Witness in the City + The Seventh Juror

  • Witness in the City (1959) Lino Ventura
  • Witness in the City (1959) - Lino Ventura
  • The 7th Juror
  • The 7th Juror (1962) Bernard Blier

HOMCIDE & L’HOMME: Gems from the “last wave” of classic French noir featuring Lino Ventura & 100 taxicabs, Bernard Blier & 1000 cuts

We begin FRENCH 23’s closing night at the Big Roxie with a pre-show passholder book signing at 6:15 PM for Don Malcolm’s unique combination of artbook/autobiography—Instagrammatology, in which he explores the intersection of his later FRENCH festivals with an unexpected excursion into the netherworld of “double exposure art.” Over a hundred color illustrations appear in a volume that his friend, film historian Foster Hirsch, has called “blindingly colorful.”

Witness in the City / Un temoin dans la ville

7:15 PM: Just before his breakout into 60s superstardom, Lino Ventura stars as a man looking for vengeance for the death of his wife. But after he lies in wait and kills her murderer, he is plagued by a witness—a cab driver capable of placing him at the scene. The film then turns into an escalating cat-and-mouse game, kinetically filmed at night on the streets of Paris, and building to a thrilling climax.

Witness in the City is one of four noirs made in 1958-1961 by Edouard Molinaro, a key figure in re-energizing the “non-heist” category as French noir reached its astonishing crescendo in the 1960s (overlooked and forgotten, however, due to the advent of the Nouvelle Vague). (1959, dir. Edouard Molinaro, 88m)

The Seventh Juror / Le septième juré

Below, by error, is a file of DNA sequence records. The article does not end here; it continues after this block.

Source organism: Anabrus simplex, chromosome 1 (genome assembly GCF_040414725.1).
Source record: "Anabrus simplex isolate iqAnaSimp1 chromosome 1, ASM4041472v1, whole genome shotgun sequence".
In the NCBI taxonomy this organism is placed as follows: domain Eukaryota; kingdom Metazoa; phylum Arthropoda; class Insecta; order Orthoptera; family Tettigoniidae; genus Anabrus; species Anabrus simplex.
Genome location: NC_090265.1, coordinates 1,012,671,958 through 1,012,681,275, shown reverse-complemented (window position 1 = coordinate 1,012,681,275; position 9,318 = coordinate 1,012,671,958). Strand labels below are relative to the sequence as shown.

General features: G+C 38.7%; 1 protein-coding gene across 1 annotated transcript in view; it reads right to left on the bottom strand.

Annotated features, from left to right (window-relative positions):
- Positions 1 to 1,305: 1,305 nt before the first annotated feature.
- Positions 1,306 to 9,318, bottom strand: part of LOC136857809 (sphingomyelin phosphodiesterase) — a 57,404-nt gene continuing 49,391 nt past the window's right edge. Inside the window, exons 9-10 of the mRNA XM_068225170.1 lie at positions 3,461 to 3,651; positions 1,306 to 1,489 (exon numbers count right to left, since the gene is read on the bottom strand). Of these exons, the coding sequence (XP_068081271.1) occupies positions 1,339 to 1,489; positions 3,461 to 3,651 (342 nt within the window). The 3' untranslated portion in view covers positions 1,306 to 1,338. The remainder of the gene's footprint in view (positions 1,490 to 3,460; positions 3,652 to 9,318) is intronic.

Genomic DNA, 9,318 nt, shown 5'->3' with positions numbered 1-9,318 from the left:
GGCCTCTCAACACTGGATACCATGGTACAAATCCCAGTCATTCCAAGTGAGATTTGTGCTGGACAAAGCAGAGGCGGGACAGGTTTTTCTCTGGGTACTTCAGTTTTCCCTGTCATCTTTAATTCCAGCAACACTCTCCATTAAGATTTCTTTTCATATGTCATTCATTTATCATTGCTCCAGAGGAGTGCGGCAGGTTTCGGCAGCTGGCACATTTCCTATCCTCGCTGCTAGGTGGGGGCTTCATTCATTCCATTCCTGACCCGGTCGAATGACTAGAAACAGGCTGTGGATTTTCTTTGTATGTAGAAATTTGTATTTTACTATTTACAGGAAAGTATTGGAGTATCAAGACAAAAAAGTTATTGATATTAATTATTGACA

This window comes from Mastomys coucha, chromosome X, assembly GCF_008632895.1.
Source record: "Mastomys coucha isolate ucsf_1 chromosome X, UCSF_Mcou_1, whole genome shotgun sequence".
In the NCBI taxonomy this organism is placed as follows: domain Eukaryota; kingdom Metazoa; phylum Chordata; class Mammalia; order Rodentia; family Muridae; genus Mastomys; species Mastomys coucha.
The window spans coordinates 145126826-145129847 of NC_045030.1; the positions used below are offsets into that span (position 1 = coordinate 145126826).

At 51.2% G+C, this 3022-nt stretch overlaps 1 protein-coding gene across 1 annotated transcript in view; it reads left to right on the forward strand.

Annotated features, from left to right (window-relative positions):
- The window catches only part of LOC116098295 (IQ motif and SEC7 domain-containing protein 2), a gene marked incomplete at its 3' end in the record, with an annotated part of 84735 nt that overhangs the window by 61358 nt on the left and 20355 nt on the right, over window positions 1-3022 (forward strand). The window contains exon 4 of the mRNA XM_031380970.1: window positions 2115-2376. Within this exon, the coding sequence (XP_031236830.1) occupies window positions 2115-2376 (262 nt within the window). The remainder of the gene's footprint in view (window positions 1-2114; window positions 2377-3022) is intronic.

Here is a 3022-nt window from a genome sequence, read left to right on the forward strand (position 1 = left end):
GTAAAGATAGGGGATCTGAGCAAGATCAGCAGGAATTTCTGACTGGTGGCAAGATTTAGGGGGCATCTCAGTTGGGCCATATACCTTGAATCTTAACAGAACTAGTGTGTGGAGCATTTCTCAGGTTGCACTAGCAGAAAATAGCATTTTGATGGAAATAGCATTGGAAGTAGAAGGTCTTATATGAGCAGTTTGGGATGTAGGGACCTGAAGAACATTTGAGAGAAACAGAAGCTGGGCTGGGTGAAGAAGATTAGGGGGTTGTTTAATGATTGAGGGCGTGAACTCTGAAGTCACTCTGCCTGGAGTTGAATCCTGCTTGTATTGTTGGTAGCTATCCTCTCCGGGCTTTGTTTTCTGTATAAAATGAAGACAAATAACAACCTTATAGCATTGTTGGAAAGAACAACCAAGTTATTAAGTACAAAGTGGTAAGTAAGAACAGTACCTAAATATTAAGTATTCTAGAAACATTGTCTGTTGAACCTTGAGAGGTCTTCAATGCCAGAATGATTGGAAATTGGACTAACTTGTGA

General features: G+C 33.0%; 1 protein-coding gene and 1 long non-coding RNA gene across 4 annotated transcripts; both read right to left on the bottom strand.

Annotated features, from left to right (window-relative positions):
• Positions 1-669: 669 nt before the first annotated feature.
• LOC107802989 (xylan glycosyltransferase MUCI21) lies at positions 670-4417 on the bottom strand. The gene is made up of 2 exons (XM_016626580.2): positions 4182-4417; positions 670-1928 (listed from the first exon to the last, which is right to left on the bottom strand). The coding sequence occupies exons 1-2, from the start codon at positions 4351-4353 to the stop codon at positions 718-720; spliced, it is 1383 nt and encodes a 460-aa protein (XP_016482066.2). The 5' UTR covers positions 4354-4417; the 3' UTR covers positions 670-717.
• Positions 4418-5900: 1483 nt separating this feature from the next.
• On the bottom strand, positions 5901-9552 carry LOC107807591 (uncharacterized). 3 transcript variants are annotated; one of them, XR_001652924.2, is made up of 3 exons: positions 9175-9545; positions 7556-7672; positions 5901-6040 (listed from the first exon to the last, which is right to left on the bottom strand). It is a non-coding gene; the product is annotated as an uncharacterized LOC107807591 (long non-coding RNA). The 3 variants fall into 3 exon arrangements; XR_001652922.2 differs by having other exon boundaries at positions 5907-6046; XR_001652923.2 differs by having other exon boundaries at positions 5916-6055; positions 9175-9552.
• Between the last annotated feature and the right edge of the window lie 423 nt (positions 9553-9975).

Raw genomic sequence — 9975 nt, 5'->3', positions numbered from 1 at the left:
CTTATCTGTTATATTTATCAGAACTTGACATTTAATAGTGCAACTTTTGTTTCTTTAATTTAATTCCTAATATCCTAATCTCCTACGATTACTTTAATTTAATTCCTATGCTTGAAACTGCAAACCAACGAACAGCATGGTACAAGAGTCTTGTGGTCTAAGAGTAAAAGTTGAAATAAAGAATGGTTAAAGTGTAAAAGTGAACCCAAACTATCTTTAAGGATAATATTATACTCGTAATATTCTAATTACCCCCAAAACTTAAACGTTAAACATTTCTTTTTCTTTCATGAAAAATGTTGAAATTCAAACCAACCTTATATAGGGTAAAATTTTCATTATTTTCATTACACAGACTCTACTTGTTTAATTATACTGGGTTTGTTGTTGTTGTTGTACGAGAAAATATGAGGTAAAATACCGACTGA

9:00 PM: Perhaps Bernard Blier’s greatest role, in The Seventh Juror he plays a man who murders a young woman but is plagued by guilt when he discovers that her lover is being accused of the murder. In true noir fashion, he does not turn himself in but instead gets himself placed on the jury (yes, juror #7) and works assiduosly to ensure that the man is acquitted. When that happens, however, things take a deeper noir twist…

In terms of French noir, it simply doesn’t get any better than these two sensational tales of men whose “noir moment” creates a slow, agonizing, but fatefully beautiful train wreck. If you only see one FRENCH 23 double bill this year, make it this one! (1962, dir. Georges Lautner, 90m)

The tenth in a series that began in 2014, THE FRENCH HAD A NAME FOR IT ’23 is a masterful mixture of newly rediscovered rarities and re-screenings of past festival favorites that exemplifies the unique programming touch of mercurial Midcentury Productions executive director Don Malcolm. FRENCH ’23 screens November 26-27 and December 3-4.

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2h 58m
2D Digital